The documents you need to get a mortgage

Nov 14, 2017
The documents you need to get a mortgage

With all of the paperwork involved, applying for a mortgage can seem like it may take forever. However, it doesn’t need to be a long and stressful process.

To help you out, we’ve put together a list of must-have documents that you’ll need for your own mortgage application when you are buying a property.  

What documents are needed?

When you’re applying for a mortgage, lenders will ask you for a specific set of documents so that they can check your eligibility for a large, long-term loan. These documents tell the lender exactly how much money you earn, how much you currently spend, and whether you’re a low- or high-risk borrower.

The documents you must provide to a mortgage lender include:

  • Photo ID, such as a passport or driving licence
  • A P60 form from your employer
  • Payslips from the last three months
  • An SA302 form if you’re self-employed
  • Bank statements from the last six months
  • Utility bills
  • Proof of benefits

Learn more about essential house purchase documents.


Depending on who your mortgage lender is, you may need to provide further documents to prove your outgoings, income and more. They will outline their requirements early on in the application process.


Why are so many documents needed?

Banks must be careful about who is borrowing from them when such large sums of money are involved. To make sure a loan for a property makes ‘business sense’ to them, the mortgage lender needs to thoroughly check your incomings and outgoings – such as household bills, insurance policies and childcare costs – before reaching a decision. With most mortgages lasting 25 years or more, banks also need to plan for the future. They must consider the impact of fluctuating interest rates, employment changes and how retirement, for instance, will affect your ability to afford the property in question. The documents they request from you help them to understand this.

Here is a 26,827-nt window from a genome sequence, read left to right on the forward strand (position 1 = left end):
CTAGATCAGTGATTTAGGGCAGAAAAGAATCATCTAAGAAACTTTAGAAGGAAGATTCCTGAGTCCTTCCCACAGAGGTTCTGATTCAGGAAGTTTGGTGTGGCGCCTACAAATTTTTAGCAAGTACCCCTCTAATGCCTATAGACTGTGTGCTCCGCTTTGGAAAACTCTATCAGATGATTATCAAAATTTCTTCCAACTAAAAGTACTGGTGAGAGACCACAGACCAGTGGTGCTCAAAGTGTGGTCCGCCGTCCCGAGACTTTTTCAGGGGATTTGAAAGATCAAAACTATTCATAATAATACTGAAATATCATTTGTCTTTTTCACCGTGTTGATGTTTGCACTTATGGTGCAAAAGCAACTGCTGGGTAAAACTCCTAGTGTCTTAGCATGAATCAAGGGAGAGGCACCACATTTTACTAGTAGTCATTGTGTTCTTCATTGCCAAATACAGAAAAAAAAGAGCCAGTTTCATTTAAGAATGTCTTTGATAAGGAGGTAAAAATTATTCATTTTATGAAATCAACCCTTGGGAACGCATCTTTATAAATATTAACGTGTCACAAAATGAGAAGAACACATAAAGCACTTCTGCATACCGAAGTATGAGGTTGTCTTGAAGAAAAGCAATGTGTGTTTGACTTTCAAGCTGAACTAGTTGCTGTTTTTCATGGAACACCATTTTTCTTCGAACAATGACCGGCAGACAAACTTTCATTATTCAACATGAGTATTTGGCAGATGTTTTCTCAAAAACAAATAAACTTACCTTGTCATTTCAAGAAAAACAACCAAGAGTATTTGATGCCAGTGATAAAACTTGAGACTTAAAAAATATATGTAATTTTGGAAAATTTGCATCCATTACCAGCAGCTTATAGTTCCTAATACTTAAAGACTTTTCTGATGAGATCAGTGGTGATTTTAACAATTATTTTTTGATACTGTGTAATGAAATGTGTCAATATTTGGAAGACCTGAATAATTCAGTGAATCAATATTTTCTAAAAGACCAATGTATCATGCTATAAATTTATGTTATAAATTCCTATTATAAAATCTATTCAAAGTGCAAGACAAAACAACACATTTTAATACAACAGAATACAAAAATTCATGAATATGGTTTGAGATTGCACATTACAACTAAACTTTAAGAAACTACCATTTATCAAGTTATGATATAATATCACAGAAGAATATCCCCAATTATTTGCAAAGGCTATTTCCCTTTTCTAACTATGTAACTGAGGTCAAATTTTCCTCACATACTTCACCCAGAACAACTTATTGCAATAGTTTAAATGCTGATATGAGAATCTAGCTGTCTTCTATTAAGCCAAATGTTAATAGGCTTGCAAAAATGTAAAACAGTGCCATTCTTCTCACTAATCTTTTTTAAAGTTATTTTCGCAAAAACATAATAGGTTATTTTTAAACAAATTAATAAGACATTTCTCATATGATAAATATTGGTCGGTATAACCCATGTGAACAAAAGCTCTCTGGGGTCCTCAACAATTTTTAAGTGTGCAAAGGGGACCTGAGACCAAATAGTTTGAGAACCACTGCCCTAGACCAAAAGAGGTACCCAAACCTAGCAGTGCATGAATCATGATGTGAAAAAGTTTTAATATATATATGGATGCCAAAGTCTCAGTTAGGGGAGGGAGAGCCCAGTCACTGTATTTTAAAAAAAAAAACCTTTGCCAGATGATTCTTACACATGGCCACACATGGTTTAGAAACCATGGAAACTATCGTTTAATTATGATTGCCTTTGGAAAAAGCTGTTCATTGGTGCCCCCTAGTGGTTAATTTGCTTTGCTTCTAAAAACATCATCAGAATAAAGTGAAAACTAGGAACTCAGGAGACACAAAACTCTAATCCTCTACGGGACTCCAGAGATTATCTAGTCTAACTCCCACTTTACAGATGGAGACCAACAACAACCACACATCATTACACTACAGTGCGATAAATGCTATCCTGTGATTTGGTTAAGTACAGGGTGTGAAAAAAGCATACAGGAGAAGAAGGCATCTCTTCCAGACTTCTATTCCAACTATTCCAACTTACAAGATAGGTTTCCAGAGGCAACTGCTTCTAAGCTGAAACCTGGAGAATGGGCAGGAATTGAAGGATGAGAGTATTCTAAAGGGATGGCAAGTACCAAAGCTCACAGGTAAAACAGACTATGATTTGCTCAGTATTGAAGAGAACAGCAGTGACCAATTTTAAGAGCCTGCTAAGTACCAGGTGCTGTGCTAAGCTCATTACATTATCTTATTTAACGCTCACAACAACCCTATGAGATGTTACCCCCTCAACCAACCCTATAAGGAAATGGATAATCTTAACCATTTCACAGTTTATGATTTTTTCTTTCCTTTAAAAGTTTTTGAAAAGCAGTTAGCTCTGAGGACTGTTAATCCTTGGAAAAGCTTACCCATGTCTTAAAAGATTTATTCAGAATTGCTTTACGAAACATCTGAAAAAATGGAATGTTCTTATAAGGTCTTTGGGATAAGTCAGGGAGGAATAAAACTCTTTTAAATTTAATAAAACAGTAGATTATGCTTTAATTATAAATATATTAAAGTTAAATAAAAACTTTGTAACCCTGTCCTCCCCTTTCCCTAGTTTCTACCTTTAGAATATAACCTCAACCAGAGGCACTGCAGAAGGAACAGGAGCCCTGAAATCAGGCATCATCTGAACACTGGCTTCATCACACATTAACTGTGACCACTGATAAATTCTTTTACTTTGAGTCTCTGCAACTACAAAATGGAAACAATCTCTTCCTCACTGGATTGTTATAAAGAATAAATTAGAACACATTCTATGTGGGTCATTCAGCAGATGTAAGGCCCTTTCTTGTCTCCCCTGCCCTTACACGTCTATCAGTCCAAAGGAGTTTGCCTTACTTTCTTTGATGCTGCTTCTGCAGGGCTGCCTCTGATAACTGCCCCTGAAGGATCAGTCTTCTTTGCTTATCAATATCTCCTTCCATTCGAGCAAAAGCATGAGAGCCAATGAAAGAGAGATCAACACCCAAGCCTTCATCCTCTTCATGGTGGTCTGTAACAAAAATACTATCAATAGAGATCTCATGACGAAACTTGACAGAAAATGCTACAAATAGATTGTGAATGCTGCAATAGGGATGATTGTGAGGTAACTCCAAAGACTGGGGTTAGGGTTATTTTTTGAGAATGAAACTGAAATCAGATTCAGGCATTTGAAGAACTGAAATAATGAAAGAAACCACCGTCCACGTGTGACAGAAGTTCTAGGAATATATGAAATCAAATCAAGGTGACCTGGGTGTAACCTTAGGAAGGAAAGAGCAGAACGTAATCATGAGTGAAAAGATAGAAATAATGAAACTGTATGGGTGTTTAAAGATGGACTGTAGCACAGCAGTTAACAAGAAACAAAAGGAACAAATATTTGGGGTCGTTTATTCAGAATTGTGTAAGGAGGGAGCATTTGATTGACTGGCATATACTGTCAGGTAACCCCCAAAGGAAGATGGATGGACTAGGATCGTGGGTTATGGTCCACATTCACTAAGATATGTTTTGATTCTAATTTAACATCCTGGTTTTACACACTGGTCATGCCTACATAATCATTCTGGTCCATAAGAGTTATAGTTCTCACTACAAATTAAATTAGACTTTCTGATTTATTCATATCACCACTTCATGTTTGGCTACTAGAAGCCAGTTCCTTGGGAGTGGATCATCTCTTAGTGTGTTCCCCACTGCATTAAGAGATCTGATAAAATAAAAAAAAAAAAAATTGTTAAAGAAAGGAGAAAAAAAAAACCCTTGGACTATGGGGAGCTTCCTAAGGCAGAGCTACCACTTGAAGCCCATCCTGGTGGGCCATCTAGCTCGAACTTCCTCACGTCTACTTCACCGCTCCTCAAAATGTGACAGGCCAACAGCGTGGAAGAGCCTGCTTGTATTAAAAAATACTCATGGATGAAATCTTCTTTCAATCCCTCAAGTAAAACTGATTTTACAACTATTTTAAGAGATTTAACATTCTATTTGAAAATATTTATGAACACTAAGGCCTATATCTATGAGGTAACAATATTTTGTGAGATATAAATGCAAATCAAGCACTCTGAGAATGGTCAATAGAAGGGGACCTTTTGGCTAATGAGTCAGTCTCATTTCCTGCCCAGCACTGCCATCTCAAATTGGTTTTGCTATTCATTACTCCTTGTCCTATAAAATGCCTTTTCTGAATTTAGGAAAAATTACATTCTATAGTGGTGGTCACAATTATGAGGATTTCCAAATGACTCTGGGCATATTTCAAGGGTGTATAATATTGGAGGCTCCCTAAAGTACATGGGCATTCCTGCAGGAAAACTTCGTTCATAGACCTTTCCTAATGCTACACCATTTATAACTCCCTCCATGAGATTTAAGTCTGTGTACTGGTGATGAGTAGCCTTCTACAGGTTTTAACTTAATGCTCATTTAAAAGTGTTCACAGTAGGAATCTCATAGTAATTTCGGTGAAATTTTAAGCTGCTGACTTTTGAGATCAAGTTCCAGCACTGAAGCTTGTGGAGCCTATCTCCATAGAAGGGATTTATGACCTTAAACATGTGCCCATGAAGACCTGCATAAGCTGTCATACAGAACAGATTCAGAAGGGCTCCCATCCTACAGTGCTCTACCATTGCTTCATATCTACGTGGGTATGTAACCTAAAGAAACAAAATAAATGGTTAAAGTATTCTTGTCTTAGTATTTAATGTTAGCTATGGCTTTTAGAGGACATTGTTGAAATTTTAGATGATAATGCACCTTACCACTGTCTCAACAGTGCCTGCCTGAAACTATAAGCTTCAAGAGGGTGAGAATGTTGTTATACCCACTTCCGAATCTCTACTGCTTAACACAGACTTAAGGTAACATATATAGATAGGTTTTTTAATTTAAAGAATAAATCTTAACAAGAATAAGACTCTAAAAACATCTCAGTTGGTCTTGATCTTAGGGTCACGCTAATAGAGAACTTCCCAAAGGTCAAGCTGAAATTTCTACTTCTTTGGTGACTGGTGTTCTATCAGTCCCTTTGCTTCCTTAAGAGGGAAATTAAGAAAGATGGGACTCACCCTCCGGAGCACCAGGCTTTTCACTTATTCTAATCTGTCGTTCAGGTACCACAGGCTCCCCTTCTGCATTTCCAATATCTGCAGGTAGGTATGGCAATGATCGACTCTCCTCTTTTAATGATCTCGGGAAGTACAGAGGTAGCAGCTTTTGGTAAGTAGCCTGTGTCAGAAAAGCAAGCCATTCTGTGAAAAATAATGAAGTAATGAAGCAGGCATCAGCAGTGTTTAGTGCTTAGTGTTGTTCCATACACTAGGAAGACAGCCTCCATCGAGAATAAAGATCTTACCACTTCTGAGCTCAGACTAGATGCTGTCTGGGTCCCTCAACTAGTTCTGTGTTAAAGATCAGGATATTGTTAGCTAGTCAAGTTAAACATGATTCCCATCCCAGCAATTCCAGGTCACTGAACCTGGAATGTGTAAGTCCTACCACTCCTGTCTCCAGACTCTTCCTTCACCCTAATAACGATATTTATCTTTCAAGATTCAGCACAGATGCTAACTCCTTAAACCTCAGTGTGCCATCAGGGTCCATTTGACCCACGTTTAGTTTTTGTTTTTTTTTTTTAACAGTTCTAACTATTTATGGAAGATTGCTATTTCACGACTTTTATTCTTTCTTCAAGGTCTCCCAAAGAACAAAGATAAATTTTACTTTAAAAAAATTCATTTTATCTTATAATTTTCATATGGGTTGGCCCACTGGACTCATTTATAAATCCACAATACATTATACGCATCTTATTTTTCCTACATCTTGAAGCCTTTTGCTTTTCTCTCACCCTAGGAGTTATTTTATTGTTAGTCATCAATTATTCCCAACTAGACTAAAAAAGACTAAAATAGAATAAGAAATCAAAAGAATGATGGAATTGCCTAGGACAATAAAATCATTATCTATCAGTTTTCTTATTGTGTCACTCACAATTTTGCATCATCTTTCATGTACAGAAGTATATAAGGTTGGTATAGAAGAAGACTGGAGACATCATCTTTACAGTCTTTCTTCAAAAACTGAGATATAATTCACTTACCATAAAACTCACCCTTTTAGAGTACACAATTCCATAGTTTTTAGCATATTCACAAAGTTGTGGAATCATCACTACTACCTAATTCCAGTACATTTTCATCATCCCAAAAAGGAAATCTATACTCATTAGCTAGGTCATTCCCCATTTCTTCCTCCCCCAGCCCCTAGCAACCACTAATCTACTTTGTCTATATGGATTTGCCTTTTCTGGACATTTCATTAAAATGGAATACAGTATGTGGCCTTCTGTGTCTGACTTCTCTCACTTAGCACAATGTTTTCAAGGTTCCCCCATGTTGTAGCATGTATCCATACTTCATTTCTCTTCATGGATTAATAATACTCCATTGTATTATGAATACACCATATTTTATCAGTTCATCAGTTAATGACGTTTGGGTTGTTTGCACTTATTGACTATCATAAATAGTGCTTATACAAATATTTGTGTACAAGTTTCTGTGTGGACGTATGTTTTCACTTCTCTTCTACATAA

Top tips for getting your documents in order for mortgage lenders

To make sure the process runs smoothly, here’s our advice for collating the required documents.

Be honest and accurate

Be completely honest when putting your application together, because if you fail to mention any credit cards and personal loans, it will slow up the process while the mortgage lender sifts through your credit history.

Make sure all copies are certified

A simple print-out of documents won’t usually stand up to scrutiny when applying for a mortgage. To make sure your documents don’t get rejected by the mortgage lender, try to get originals certified (signed and dated) by a professional person, such as your solicitor, accountant or doctor.


Required documents include

  • Latest payslip (online in original file format but not screenshots)
  • Self-employed people must provide last two years’ HMRC tax calculations (printed from online account)
  • Declaration of any additional income, such as child benefit, child maintenance, working & child tax credits, disability living allowance (physical copies)
  • Bank statements up to 6 months (paper or online)
  • Evidence of deposit (paper version)
The Post Office does a document validation service where they can identify and certify the documents.

Provide full contact details.

Provide multiple email addresses and phone numbers tomake sure the bank is able to contact you, your solicitor and your estate agent easily at any point during the application process. By making sure communication flows easily, the experience will be much smoother and easier for everyone involved.

Remember – provide as much information as you can.

If in doubt, it’s better to provide too much information rather than too little. Make sure you ask the lender plenty of questions, especially if you’re unsure about what documents are needed.

And don’t forget that, whether you’re a first-time or existing buyer, we have a wide range of offers to help you make your next move.

See Our Low Deposit Schemes >

See Our Help to Sell Schemes >

See Our Own New Rate Reducer >

This guide to mortgages was produced in collaboration with L&C Mortgages, the UK’s largest fee free mortgage broker and adviser.